Saudi Arabia: Drone attacks knocked out half its oil supply
DUBAI, United Arab Emirates (AP) — Yemen's Houthi rebels launched drone attacks on the world's largest oil processing facility in Saudi Arabia and a major oil field Saturday, sparking huge fires and halting about half of the supplies from the world's largest exporter of oil.
The attacks were the latest of many drone assaults on the kingdom's oil infrastructure in recent weeks, but easily the most damaging. They raise concerns about the global oil supply and likely will further increase tensions across the Persian Gulf amid an escalating crisis between the U.S. and Iran over its unraveling nuclear deal with world powers.
The attacks resulted in "the temporary suspension of production operations" at the Abqaiq oil processing facility and the Khurais oil field, Energy Minister Prince Abdulaziz bin Salman said in a statement carried by the state-run Saudi Press Agency. The fires "were controlled," the statement said, and no workers were injured.
The fires led to the interruption of an estimated 5.7 million barrels in crude supplies, according to the statement, which said part of that would be offset with stockpiles. The statement said Saudi Aramco, the state-owned oil giant, would provide updated information in the next 48 hours.
The Iranian-backed Houthis, who hold Yemen's capital, Sanaa, and other territory in the Arab world's poorest country, took responsibility for the attacks in the war against a Saudi-led coalition that has fought since 2015 to reinstate the internationally recognized Yemeni government. But the U.S. blamed Iran, with Secretary of State Mike Pompeo tweeting, "There is no evidence the attacks came from Yemen."
The rise and fall of an Eagle Scout's deadly fentanyl empire
SALT LAKE CITY (AP) — The photo that flashed onto the courtroom screen showed a young man dead on his bedroom floor, bare feet poking from the cuffs of his rolled-up jeans. Lurking on a trash can at the edge of the picture was what prosecutors said delivered this death: an ordinary, U.S. Postal Service envelope.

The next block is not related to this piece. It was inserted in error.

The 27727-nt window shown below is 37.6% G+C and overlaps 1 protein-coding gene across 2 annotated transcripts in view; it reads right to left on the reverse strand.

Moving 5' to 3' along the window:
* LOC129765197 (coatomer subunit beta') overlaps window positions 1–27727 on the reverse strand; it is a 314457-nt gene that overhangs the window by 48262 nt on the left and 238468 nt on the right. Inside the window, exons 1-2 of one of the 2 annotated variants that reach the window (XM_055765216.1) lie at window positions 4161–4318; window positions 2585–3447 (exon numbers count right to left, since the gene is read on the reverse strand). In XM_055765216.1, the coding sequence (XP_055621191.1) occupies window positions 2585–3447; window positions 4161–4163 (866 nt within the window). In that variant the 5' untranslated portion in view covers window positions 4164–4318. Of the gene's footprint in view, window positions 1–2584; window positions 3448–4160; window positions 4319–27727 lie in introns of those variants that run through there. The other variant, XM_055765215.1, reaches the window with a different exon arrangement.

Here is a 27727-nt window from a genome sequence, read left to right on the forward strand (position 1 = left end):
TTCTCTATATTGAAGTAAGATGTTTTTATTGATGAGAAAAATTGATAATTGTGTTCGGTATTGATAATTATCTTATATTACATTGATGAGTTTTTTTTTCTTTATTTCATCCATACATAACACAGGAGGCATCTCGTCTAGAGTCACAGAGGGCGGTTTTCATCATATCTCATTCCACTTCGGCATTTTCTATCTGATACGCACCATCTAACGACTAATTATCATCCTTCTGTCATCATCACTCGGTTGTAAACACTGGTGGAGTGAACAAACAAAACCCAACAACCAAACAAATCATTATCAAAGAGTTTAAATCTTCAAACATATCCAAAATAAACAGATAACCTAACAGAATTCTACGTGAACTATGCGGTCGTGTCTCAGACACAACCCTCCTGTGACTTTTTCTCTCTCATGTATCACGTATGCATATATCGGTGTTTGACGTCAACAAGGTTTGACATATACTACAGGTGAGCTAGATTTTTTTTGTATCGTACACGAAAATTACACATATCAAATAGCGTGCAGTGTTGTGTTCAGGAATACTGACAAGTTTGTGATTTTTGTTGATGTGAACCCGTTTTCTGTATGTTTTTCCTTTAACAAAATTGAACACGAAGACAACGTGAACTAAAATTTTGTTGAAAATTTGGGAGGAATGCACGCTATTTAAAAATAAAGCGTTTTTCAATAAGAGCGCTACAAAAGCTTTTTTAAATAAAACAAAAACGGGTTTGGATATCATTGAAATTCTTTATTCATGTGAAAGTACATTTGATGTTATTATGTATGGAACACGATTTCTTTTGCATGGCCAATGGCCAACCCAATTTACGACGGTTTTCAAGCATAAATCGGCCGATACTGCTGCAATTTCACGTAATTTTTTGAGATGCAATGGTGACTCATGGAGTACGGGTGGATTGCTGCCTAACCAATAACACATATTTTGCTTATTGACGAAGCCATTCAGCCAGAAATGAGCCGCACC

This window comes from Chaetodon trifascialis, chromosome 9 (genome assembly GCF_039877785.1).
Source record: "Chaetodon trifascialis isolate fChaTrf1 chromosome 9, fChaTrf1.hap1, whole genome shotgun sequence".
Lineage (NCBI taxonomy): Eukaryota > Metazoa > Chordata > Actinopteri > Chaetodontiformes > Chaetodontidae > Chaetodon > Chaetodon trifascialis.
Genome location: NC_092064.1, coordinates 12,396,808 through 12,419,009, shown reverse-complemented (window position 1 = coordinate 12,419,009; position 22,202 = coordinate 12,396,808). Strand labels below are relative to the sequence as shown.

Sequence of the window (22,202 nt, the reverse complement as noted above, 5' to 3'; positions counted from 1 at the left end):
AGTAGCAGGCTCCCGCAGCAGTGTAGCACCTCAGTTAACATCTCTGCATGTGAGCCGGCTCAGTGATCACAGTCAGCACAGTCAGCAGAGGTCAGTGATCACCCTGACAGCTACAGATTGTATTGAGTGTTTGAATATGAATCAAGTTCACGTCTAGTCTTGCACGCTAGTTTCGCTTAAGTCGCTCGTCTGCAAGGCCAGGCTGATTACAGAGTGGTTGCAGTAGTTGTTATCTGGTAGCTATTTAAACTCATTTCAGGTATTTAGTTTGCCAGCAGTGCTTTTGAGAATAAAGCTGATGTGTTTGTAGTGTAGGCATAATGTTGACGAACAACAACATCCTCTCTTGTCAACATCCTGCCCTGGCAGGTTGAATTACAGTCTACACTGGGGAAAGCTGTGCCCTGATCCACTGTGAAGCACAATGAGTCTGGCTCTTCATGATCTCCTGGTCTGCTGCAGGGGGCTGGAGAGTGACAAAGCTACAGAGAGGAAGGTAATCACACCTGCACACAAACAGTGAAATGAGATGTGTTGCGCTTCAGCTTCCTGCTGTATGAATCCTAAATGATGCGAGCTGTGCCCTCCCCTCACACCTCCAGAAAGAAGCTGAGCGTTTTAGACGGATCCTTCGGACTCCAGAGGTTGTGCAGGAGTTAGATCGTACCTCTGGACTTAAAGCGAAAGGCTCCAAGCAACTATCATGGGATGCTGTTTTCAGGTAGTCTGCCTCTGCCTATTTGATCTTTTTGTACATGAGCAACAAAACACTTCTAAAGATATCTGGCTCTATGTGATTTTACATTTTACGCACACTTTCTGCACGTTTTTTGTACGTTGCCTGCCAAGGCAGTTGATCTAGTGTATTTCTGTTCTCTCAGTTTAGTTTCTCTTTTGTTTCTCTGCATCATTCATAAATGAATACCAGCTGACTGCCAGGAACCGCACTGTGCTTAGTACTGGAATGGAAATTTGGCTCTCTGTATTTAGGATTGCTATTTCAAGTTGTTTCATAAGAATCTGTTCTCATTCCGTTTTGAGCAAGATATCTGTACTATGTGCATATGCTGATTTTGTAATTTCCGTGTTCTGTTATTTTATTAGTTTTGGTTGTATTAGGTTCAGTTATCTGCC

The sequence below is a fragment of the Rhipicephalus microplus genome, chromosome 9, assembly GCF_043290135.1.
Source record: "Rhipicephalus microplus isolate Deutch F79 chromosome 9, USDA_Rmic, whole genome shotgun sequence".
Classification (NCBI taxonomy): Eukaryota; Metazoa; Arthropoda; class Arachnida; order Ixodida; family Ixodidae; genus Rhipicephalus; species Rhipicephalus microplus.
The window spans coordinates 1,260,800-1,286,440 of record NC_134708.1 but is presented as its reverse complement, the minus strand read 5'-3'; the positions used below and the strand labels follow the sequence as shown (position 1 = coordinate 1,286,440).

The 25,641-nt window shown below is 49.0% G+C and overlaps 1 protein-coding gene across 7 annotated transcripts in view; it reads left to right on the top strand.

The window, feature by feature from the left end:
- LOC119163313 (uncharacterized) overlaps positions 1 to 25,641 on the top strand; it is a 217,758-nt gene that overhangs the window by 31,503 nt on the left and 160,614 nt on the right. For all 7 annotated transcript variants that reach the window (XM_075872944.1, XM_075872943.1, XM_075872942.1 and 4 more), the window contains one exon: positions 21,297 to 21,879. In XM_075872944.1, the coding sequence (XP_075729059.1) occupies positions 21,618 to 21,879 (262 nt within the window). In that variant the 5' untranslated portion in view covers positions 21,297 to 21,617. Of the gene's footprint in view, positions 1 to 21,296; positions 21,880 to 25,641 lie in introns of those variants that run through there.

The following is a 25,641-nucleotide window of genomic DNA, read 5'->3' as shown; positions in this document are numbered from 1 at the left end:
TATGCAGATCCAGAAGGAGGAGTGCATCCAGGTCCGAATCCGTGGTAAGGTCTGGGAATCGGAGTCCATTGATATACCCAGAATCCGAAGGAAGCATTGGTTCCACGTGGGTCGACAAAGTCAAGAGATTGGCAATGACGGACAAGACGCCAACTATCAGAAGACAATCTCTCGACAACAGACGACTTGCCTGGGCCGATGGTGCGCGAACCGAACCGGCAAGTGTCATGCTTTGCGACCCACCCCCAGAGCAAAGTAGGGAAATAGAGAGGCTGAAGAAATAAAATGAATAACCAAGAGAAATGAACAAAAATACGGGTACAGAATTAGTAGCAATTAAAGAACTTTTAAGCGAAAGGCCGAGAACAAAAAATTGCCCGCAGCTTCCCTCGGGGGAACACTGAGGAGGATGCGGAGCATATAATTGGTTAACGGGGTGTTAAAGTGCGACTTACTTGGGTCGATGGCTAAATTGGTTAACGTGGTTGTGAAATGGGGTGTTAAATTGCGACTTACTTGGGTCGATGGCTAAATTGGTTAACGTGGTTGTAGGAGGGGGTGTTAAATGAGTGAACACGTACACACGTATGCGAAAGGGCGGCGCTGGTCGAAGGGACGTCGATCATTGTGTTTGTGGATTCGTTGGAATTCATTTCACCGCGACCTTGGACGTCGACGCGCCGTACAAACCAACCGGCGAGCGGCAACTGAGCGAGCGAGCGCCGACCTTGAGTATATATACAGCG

It had arrived with 10 round, blue pills inside, the markings of pharmaceutical-grade oxycodone stamped onto the surface. The young man took out two, crushed and snorted them. But the pills were poison, prosecutors said: counterfeits containing fatal grains of fentanyl, a potent synthetic opioid that has written a deadly new chapter in the American opioid epidemic.
The envelope was postmarked from the suburbs of Salt Lake City.
That's where a clean-cut, 29-year-old college dropout and Eagle Scout named Aaron Shamo made himself a millionaire by building a fentanyl trafficking empire with not much more than his computer and the help of a few friends.
Drug company attorneys seek to disqualify federal judge
CLEVELAND (AP) — Attorneys for eight drug distributors, pharmacies and retailers facing trial next month for their roles in the opioid crisis want to disqualify the federal judge overseeing their cases, saying he has shown bias in his effort to obtain a multibillion-dollar global settlement.
According to the motion filed late Friday in U.S. District Court in Cleveland, where Judge Dan Polster presides over most of the 2,000 lawsuits filed by state, local and tribal governments, the judicial code requires judges to recuse themselves when there is an appearance of prejudice or bias.
The attorneys wrote that Polster has made comments during hearings, media interviews and public forums about the importance of getting help to governments struggling to contain a crisis that has killed 400,000 people nationally since 2000.
"Defendants do not bring this motion lightly," the motion said. "Taken as a whole and viewed objectively, the record clearly demonstrates that recusal is necessary."